It’s not just Manchego, amigo
Want to know a fideua from paella? Ex-ex-pat Jo Gallagher tries Rachel McCormack’s Catalan cookery class to see if the cuisine is as authentic as the meals she ate in the kitchens of Catalunya.
Having spent nine memorable years living and eating my way around Catalunya (also known as Catalonia) and letting others cook for me whilst lazily learning nothing myself, it was suggested I go on the Catalan cookery course given by a charismatic Scotswoman called Rachel McCormack. Rachel also spent several years in the same region as me, teaching English, immersing herself in the culture and making firm friends: Catalans are very proud of the fact that, unlike other parts of Spain, they are hard to get to know but pride themselves that once they are your friend they are your friend for life.
With Barcelona becoming such a popular city break destination in the last 10 years, most people will have heard of Catalunya – the most north-eastern region in Spain – Barcelona being its capital. For those who haven’t, it’s one of the 17 autonomous regions of Spain. Over seven million people live there. It has its own language – Catalan – a romance language that isn’t Spanish and sometimes sounds like French. It has different customs to other parts of Spain and the majority of its population worship Barcelona Football Club.
Most relevant, it has its own cuisine. Catalunya is shadowed by the Pyrenees and stretches down along the Mediterranean coast from France so ingredients are abundant and include the heartiest meat, super-sized veg and fruit, and the most delectable seafood.
So I was intrigued to see how a British woman would interpret Catalan food. The cookery class takes place in Bea’s of Bloomsbury, a quirky tea and cake shop in central London. The kitchen provides ample space for six of us, plus Rachel. She is a natural raconteur and starts by explaining the order of the evening. We start with fideua, a dish vaguely similar to paella but with fine pasta instead of rice. The base is fish stock like paella but you can add sofregit, a tomato and onion-based type of passata, which can also be used in other dishes.
Rachel takes time to explain the origins of both sofregit and fideua whilst letting us chop up ingredients. She explains that the sofregit will take at least an hour to cook. Once it’s on the hob we relax and enjoy the aperitifs she has provided. Aside from Manchego, ham, olives and my favourite, guindillas – sweet but hot green chilli peppers – there’s a goat’s cheese called Garrotxa which on tasting takes me straight back to a friend’s ‘masia’ (Catalan country house) in a village called Cabra, south of Barcelona.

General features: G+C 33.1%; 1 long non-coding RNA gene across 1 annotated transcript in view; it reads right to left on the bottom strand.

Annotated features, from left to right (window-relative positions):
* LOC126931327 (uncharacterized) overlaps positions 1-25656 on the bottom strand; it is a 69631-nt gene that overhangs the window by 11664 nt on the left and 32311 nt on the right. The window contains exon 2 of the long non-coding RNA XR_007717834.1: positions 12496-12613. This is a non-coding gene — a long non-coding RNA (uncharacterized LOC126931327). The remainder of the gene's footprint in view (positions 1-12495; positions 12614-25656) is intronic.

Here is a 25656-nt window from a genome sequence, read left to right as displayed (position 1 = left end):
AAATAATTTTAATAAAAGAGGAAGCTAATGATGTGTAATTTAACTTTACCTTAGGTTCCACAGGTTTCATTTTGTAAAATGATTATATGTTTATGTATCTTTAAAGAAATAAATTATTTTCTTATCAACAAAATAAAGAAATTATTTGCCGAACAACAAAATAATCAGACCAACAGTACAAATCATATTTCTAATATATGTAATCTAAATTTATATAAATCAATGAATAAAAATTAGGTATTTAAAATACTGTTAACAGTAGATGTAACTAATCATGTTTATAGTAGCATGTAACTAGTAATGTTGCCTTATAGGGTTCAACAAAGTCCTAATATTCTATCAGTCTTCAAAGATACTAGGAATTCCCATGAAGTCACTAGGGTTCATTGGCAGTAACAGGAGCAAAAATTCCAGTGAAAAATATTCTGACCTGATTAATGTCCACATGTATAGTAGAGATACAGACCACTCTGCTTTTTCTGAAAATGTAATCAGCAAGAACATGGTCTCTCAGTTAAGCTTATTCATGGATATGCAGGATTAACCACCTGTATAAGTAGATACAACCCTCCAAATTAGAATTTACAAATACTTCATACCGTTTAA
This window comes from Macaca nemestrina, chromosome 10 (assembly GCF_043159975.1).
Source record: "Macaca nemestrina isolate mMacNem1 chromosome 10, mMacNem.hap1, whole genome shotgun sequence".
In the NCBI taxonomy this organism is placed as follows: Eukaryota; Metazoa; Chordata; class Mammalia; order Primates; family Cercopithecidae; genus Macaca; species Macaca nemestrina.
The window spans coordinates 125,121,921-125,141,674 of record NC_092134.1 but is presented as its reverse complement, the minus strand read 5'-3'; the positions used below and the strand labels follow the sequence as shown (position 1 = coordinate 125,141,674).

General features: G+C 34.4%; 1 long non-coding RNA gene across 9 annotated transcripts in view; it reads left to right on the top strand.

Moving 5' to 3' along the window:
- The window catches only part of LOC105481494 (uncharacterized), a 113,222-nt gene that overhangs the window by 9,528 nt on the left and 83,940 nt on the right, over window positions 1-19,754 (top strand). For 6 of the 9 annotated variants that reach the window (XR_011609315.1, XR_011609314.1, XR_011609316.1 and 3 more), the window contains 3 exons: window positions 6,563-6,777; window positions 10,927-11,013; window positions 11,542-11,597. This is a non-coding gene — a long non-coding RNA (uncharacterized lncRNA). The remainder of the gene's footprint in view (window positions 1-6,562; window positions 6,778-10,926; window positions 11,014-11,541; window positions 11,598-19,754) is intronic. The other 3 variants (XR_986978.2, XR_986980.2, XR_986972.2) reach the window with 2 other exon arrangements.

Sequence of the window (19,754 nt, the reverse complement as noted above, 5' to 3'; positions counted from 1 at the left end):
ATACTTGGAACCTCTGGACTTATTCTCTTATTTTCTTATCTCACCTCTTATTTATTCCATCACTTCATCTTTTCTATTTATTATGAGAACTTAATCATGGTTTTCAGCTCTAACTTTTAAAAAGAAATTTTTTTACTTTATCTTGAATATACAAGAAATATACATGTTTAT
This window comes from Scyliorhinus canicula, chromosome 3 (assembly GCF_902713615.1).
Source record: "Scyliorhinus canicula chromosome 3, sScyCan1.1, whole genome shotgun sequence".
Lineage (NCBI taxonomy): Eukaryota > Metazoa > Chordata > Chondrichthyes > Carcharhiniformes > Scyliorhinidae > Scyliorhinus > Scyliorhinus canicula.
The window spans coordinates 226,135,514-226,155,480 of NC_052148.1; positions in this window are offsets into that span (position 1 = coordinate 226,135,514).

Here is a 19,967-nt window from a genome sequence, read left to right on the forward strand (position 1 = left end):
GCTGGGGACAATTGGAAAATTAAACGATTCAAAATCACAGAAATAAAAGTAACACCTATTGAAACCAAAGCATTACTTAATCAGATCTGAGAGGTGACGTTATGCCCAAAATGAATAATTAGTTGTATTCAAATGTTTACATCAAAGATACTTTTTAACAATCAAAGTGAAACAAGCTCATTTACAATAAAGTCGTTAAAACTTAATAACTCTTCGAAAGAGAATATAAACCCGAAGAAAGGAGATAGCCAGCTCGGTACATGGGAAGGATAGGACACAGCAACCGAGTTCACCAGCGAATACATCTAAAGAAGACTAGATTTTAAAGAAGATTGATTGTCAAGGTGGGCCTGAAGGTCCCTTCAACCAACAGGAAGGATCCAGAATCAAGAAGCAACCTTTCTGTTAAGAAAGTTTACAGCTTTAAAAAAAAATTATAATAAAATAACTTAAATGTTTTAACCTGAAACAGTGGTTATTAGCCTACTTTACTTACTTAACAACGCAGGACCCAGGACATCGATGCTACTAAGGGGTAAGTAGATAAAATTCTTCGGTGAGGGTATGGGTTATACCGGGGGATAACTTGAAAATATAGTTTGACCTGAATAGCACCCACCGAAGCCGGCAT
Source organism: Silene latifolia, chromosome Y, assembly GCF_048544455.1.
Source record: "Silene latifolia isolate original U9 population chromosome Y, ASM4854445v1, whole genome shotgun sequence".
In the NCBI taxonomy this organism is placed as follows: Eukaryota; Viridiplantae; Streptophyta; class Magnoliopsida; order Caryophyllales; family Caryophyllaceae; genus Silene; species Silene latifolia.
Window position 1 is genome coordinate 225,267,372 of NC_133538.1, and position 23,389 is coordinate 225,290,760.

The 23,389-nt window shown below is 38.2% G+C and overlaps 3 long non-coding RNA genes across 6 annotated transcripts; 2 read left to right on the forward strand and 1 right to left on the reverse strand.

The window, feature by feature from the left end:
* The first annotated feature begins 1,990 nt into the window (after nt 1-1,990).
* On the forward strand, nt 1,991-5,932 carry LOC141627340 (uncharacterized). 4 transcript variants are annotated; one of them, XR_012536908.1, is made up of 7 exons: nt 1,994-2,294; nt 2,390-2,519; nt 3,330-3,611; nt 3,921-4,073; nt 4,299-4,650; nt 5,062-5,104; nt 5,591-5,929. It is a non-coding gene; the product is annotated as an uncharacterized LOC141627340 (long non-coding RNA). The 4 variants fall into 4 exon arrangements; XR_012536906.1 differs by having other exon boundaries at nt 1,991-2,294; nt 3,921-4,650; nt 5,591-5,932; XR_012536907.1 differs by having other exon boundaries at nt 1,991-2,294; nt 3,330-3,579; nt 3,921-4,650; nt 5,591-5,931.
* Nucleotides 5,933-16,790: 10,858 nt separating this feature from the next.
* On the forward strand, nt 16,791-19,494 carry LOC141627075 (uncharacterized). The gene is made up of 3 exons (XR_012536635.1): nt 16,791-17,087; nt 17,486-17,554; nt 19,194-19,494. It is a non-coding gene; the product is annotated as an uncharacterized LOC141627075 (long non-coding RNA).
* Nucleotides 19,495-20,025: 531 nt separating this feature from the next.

All of this is presented to us with a tutored wine tasting. We are given a white wine from Catalunya, and as we sup its origins and grapes are explained by sommelier Gareth. It complements the aperitifs perfectly.
Rachel then teaches us to make pa amb tomaquet – bread rubbed with ripe tomato. It’s a very simple art but an art all the same. We’re invited to fry up some delicious chorizo in white wine and also sauté some black pudding in olive oil. This is devoured whilst we keep an eye on the sofregit.
We then move on to preparing romesco sauce and alioli – both accompaniments to the fideua that can be spread on bread or just mixed into the dish itself. Again, Rachel impresses with her knowledge of the history of the dishes whilst another wine is poured, this time a rosé.
I won’t divulge the ingredients or recipes because they’re better explained by Rachel. Her anecdotes, knowledge and passion make the class what it is. She is a believer in freedom in the kitchen, telling us to add or remove ingredients as we wish. I get the impression that she wants her students to have as a good a time in her class as she did when cooking with friends in Catalunya, which makes for a very relaxed atmosphere.
The evening ends with us sitting down to eat the fideua with more rosé wine and then dessert – a bread and wine concoction with that popular Catalan bubbly, cava. This is a good chance to get to know your fellow cooks.
Having lived in Catalunya for almost a decade, and spent many a night eating in Catalan restaurants, going to Catalan weddings and being fed by fantastic Catalan hosts, I can confirm that this class offers a truly authentic taste of this wonderful region’s cooking. As they say in Catalunya, Bon profit!
Cost: £75 all inclusive
Dates: 27th July, 3rd August, then fortnightly on a Tuesday.
Check the website for full updates and details on how to book.